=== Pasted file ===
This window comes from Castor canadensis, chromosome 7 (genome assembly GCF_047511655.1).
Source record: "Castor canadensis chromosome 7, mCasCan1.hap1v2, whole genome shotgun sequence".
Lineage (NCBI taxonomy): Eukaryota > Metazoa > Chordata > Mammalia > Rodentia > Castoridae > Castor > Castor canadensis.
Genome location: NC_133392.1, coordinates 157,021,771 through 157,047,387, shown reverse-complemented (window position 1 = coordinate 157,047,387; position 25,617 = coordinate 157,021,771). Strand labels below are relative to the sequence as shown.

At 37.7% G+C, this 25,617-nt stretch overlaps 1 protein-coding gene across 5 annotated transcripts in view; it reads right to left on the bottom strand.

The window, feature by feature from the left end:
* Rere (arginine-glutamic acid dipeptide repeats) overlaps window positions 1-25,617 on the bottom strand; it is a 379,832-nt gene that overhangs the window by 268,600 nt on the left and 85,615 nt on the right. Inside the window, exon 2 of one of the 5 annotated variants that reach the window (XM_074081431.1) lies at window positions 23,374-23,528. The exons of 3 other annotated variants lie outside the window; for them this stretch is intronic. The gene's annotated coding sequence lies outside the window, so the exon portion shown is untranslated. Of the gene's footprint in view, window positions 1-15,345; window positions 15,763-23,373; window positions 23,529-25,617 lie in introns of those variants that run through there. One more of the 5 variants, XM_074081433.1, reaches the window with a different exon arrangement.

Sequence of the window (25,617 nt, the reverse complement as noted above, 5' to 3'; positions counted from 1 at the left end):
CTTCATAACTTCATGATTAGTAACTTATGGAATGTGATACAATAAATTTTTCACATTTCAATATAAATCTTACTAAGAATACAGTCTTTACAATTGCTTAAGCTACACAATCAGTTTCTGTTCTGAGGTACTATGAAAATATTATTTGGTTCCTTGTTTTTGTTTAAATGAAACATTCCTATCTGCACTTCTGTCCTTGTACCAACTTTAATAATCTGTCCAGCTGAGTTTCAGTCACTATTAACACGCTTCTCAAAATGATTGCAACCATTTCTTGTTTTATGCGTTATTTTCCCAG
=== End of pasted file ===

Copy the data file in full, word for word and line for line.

This window comes from Castor canadensis, chromosome 7 (genome assembly GCF_047511655.1).
Source record: "Castor canadensis chromosome 7, mCasCan1.hap1v2, whole genome shotgun sequence".
Lineage (NCBI taxonomy): Eukaryota > Metazoa > Chordata > Mammalia > Rodentia > Castoridae > Castor > Castor canadensis.
Genome location: NC_133392.1, coordinates 157,021,771 through 157,047,387, shown reverse-complemented (window position 1 = coordinate 157,047,387; position 25,617 = coordinate 157,021,771). Strand labels below are relative to the sequence as shown.

At 37.7% G+C, this 25,617-nt stretch overlaps 1 protein-coding gene across 5 annotated transcripts in view; it reads right to left on the bottom strand.

The window, feature by feature from the left end:
* Rere (arginine-glutamic acid dipeptide repeats) overlaps window positions 1-25,617 on the bottom strand; it is a 379,832-nt gene that overhangs the window by 268,600 nt on the left and 85,615 nt on the right. Inside the window, exon 2 of one of the 5 annotated variants that reach the window (XM_074081431.1) lies at window positions 23,374-23,528. The exons of 3 other annotated variants lie outside the window; for them this stretch is intronic. The gene's annotated coding sequence lies outside the window, so the exon portion shown is untranslated. Of the gene's footprint in view, window positions 1-15,345; window positions 15,763-23,373; window positions 23,529-25,617 lie in introns of those variants that run through there. One more of the 5 variants, XM_074081433.1, reaches the window with a different exon arrangement.

Sequence of the window (25,617 nt, the reverse complement as noted above, 5' to 3'; positions counted from 1 at the left end):
CTTCATAACTTCATGATTAGTAACTTATGGAATGTGATACAATAAATTTTTCACATTTCAATATAAATCTTACTAAGAATACAGTCTTTACAATTGCTTAAGCTACACAATCAGTTTCTGTTCTGAGGTACTATGAAAATATTATTTGGTTCCTTGTTTTTGTTTAAATGAAACATTCCTATCTGCACTTCTGTCCTTGTACCAACTTTAATAATCTGTCCAGCTGAGTTTCAGTCACTATTAACACGCTTCTCAAAATGATTGCAACCATTTCTTGTTTTATGCGTTATTTTCCCAG